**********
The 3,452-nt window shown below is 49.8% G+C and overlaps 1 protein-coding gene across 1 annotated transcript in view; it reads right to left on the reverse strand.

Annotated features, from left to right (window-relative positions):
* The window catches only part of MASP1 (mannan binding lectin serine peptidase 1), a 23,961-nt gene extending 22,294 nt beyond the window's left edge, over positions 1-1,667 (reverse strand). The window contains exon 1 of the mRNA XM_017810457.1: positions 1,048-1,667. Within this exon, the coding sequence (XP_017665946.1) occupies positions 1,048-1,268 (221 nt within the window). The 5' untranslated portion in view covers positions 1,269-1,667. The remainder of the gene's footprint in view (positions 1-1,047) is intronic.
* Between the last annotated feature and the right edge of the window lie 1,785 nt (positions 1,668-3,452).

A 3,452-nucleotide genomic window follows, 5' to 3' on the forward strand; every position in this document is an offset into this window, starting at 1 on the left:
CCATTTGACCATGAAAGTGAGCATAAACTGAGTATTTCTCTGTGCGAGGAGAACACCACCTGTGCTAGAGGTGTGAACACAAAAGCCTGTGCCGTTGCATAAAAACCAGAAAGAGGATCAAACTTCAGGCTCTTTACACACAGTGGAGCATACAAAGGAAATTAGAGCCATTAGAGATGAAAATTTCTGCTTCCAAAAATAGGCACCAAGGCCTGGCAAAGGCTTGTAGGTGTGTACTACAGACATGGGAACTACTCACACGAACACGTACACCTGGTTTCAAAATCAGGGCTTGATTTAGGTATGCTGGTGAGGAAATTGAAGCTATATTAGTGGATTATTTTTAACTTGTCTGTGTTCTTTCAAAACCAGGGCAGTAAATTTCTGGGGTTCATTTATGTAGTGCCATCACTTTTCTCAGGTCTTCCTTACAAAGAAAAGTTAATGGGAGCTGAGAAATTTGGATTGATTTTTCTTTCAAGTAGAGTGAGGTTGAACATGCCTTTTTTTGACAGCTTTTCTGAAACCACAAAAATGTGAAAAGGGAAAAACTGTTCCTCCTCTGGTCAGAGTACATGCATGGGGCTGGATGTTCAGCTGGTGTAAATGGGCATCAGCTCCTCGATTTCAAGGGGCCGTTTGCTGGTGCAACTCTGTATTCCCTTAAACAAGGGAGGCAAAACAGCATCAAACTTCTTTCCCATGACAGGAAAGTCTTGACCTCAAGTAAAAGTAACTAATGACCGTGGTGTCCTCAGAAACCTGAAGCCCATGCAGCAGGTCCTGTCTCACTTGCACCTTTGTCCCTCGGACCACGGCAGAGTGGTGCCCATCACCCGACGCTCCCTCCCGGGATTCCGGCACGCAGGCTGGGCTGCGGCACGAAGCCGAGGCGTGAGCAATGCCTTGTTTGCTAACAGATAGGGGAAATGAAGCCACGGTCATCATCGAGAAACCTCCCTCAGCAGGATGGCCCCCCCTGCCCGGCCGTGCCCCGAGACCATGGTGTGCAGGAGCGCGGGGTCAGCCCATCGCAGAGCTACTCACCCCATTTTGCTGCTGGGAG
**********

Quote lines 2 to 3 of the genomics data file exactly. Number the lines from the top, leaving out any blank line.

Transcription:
Annotated features, from left to right (window-relative positions):
* The window catches only part of MASP1 (mannan binding lectin serine peptidase 1), a 23,961-nt gene extending 22,294 nt beyond the window's left edge, over positions 1-1,667 (reverse strand). The window contains exon 1 of the mRNA XM_017810457.1: positions 1,048-1,667. Within this exon, the coding sequence (XP_017665946.1) occupies positions 1,048-1,268 (221 nt within the window). The 5' untranslated portion in view covers positions 1,269-1,667. The remainder of the gene's footprint in view (positions 1-1,047) is intronic.